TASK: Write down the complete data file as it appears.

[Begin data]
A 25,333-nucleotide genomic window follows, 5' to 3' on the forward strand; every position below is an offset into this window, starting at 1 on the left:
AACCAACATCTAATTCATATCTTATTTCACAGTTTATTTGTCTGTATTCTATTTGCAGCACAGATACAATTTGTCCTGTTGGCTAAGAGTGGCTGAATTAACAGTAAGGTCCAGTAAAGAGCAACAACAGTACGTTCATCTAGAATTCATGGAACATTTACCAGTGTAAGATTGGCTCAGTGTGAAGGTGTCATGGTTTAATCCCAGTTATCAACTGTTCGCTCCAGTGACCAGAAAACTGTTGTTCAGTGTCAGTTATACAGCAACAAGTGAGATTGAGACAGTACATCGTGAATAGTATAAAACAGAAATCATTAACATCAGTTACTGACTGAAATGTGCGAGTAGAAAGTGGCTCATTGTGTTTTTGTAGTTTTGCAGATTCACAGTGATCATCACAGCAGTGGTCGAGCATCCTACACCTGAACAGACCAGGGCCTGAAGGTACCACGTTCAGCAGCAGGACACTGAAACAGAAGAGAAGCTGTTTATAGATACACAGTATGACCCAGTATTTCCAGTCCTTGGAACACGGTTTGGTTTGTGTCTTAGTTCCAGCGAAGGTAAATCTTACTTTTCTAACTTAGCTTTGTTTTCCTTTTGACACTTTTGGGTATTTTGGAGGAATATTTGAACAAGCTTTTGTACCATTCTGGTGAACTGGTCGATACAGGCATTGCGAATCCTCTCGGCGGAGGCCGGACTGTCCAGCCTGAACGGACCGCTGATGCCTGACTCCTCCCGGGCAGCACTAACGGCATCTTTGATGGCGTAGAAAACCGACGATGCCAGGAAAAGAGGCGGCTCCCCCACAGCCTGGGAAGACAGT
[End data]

A 25,333-nucleotide genomic window follows, 5' to 3' on the forward strand; every position below is an offset into this window, starting at 1 on the left:
AACCAACATCTAATTCATATCTTATTTCACAGTTTATTTGTCTGTATTCTATTTGCAGCACAGATACAATTTGTCCTGTTGGCTAAGAGTGGCTGAATTAACAGTAAGGTCCAGTAAAGAGCAACAACAGTACGTTCATCTAGAATTCATGGAACATTTACCAGTGTAAGATTGGCTCAGTGTGAAGGTGTCATGGTTTAATCCCAGTTATCAACTGTTCGCTCCAGTGACCAGAAAACTGTTGTTCAGTGTCAGTTATACAGCAACAAGTGAGATTGAGACAGTACATCGTGAATAGTATAAAACAGAAATCATTAACATCAGTTACTGACTGAAATGTGCGAGTAGAAAGTGGCTCATTGTGTTTTTGTAGTTTTGCAGATTCACAGTGATCATCACAGCAGTGGTCGAGCATCCTACACCTGAACAGACCAGGGCCTGAAGGTACCACGTTCAGCAGCAGGACACTGAAACAGAAGAGAAGCTGTTTATAGATACACAGTATGACCCAGTATTTCCAGTCCTTGGAACACGGTTTGGTTTGTGTCTTAGTTCCAGCGAAGGTAAATCTTACTTTTCTAACTTAGCTTTGTTTTCCTTTTGACACTTTTGGGTATTTTGGAGGAATATTTGAACAAGCTTTTGTACCATTCTGGTGAACTGGTCGATACAGGCATTGCGAATCCTCTCGGCGGAGGCCGGACTGTCCAGCCTGAACGGACCGCTGATGCCTGACTCCTCCCGGGCAGCACTAACGGCATCTTTGATGGCGTAGAAAACCGACGATGCCAGGAAAAGAGGCGGCTCCCCCACAGCCTGGGAAGACAGT